The UK is only a few weeks away from a June 23 referendum that will decide whether or not it exits the European Union. British leaders are stepping up their campaign, urging voters to reject a “Brexit,” warning that doing so would lead to huge economic losses. The Chancellor of the Exchequer, George Osborne, said a Brexit would leave Britain “permanently poorer,” resulting in an economy that is 6 percent smaller in 2030.
But the economic effects that will stem from breaking up with Europe are not as clear cut as the government of Prime Minister David Cameron tends to argue. Take the electricity sector, for example, where there are some upsides from a Brexit for electricity generators.
If the UK withdrew from Europe, the British government would be allowed to put up new tariffs on electricity imported from France and the Netherlands, two countries that have strong linkages with Britain. That would correct for some market imbalances, according to Dr. Vladimir Parail, a senior consultant at the London-based consultancy Oxera, who spoke with Oilprice.com in an interview. Related: Petrobras Offloads $1.4B In Assets Amidst Political Turmoil
“Despite the UK being part of the EU single market, there is currently no truly leveled playing field where UK generators can compete with their EU counterparts. Notably, the UK has a higher CO2 tax than the rest of Europe, as well as higher transmission and balancing charges levied on generators, giving thermal generators in continental Europe a competitive advantage over their UK peers,” Dr. Parail said.
British electricity generators pay about 8 to 8.5£/MWh more than their competitors in France and the Netherlands, according to Oxera’s research, equivalent to about 25 percent of traded UK electricity prices.
Oxera’s analysis finds that if the UK imposed new border charges on imported electricity, there would be several effects. First, electricity imports would fall by one-third as domestic coal and gas-fired generation becomes more competitive. Second, there could be higher investment in power plants within the UK, as the tariffs provide a “level playing field.” Related: Can Saudi Arabia Really Break Its Dependence On Oil?
Dr. Parail argues that the effect would be to increase the security of Britain’s electricity supply. A Brexit followed by new tariffs would not only provide a jolt to domestic generation, but the drop in electricity imports would mean that imports could then be ramped up in a time of need. “Overall, raising tariffs on electricity imports could act as an insurance mechanism—consumers would pay more in exchange for greater security of supply, since they would not be as dependent on electricity imports and would have greater flexibility to increase imports in case of a supply crunch,” he said.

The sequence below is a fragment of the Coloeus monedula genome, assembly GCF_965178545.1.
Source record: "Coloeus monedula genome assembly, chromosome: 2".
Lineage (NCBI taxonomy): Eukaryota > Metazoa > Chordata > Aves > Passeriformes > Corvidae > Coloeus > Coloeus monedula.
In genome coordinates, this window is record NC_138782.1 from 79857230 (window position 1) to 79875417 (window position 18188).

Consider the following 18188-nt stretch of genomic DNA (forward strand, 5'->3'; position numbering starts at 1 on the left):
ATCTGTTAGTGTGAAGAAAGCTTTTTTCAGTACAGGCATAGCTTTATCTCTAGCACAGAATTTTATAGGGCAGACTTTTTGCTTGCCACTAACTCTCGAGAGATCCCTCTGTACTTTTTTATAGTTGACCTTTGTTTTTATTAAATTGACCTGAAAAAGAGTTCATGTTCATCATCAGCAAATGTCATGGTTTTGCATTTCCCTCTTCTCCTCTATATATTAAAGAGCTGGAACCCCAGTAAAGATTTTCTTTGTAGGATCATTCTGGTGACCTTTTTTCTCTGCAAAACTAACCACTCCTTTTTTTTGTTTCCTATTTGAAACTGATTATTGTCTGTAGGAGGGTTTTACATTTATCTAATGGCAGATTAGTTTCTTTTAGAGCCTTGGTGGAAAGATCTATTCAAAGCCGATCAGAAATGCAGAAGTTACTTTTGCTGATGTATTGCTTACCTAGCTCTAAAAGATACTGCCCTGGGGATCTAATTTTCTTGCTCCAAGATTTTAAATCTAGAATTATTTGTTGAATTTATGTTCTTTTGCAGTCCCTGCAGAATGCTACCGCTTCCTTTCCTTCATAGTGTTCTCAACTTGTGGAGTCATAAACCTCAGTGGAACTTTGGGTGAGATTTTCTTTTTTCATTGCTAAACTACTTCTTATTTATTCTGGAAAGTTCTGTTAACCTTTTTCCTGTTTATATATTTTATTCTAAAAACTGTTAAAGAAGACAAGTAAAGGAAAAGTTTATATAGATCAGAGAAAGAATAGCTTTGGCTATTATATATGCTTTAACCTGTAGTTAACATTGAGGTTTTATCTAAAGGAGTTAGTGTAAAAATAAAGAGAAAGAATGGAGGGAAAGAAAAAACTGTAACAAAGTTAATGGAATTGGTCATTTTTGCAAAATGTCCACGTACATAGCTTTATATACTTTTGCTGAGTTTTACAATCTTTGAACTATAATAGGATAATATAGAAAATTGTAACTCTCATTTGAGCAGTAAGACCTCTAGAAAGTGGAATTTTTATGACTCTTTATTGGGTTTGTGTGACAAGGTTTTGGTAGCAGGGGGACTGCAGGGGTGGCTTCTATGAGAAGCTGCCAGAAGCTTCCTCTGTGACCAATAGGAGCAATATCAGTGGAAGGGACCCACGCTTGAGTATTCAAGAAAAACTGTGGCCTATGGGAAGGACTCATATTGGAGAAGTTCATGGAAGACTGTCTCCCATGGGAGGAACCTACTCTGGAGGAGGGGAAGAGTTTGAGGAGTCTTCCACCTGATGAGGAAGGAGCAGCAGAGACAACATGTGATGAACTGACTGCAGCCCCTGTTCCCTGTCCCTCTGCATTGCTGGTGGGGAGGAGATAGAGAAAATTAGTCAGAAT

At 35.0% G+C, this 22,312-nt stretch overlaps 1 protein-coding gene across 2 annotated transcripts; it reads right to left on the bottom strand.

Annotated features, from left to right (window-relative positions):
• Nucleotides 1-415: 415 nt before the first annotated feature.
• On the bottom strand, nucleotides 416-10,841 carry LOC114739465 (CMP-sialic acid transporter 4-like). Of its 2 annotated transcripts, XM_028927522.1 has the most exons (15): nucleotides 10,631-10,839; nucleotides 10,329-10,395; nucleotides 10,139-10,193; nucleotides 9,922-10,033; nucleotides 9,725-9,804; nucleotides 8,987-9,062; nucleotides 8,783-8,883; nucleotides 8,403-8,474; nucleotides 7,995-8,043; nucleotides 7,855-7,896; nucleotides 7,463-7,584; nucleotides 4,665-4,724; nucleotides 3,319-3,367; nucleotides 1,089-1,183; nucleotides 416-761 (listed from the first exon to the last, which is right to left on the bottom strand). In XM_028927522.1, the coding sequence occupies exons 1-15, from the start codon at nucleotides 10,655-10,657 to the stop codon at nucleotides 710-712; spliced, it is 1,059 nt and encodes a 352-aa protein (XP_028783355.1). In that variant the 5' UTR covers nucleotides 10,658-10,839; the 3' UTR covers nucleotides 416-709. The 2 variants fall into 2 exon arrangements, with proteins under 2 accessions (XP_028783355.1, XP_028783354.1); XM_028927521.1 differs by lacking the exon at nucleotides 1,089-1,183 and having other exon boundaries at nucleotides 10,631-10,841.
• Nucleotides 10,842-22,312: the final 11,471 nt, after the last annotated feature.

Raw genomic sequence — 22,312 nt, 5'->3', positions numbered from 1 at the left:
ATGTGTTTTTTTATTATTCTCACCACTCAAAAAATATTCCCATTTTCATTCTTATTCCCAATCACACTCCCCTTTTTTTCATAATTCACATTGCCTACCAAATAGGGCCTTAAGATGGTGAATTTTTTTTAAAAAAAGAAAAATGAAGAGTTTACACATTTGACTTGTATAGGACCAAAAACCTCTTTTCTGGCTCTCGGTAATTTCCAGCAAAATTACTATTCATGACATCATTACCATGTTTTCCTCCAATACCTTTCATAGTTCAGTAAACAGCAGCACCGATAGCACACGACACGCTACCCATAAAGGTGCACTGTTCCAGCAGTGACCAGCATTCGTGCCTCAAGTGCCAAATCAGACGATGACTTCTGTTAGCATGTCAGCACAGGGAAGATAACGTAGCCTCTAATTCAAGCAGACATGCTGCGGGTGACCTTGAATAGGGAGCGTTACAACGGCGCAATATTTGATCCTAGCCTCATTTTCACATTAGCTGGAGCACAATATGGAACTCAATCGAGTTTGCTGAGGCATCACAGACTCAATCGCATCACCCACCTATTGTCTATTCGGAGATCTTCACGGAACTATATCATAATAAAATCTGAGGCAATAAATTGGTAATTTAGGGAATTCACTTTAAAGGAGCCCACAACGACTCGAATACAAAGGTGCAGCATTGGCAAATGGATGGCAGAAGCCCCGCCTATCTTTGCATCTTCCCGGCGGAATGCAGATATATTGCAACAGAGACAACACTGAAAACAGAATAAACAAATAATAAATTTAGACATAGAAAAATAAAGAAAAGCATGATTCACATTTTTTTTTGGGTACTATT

The insurance policy would not come without costs. While British electricity generators would see gains under a Brexit plus new trade barriers, UK consumers would see higher electricity bills. Oxera’s research finds that consumers would spend an additional £140 million per year under the new system. Still, that only equates to about £2 per person each year.
Moreover, a Brexit could lead to higher levels of investment in British natural gas production, according to Penelope Warne from CMS, an international law firm. “To try to enhance the overall security of supply picture, there may be a case for investment in new indigenous sources of gas (such as shale gas) and new UK gas storage and LNG facilities in a Brexit scenario,” Warne wrote on CMS’ blog. More trade barriers would mean a greater need for domestic energy. Related: How Suncor Has Become The King Of Canadian Oil Sands
A Brexit would also free the UK to subsidize generation types that it chooses. “For example, the UK could choose not to close existing coal plant, and could promote specific new nuclear plant with substantial concessions free of EU procurement/state aid/competition rules,” Warne wrote.
The UK would probably choose to stay aligned with many EU energy and decarbonization initiatives even if it did leave the Union, but the Brexit would open “Pandora’s box,” Warne argues. Another uncertain element would be what happens to the Republic of Ireland, which as a member of the EU would lose direct geographical access to the Union through the UK.
With all of this said, energy is not exactly dominating the debate surrounding the Brexit. The most hotly debated issues come down to things like immigration, the effects on the broader economy, and British sovereignty independent of Brussels. Voters will ultimately decide the country’s future on June 23. According to The Economist, polls right now have the “Leave” and “Remain” campaigns neck and neck.
By Nick Cunningham of Oilprice.com
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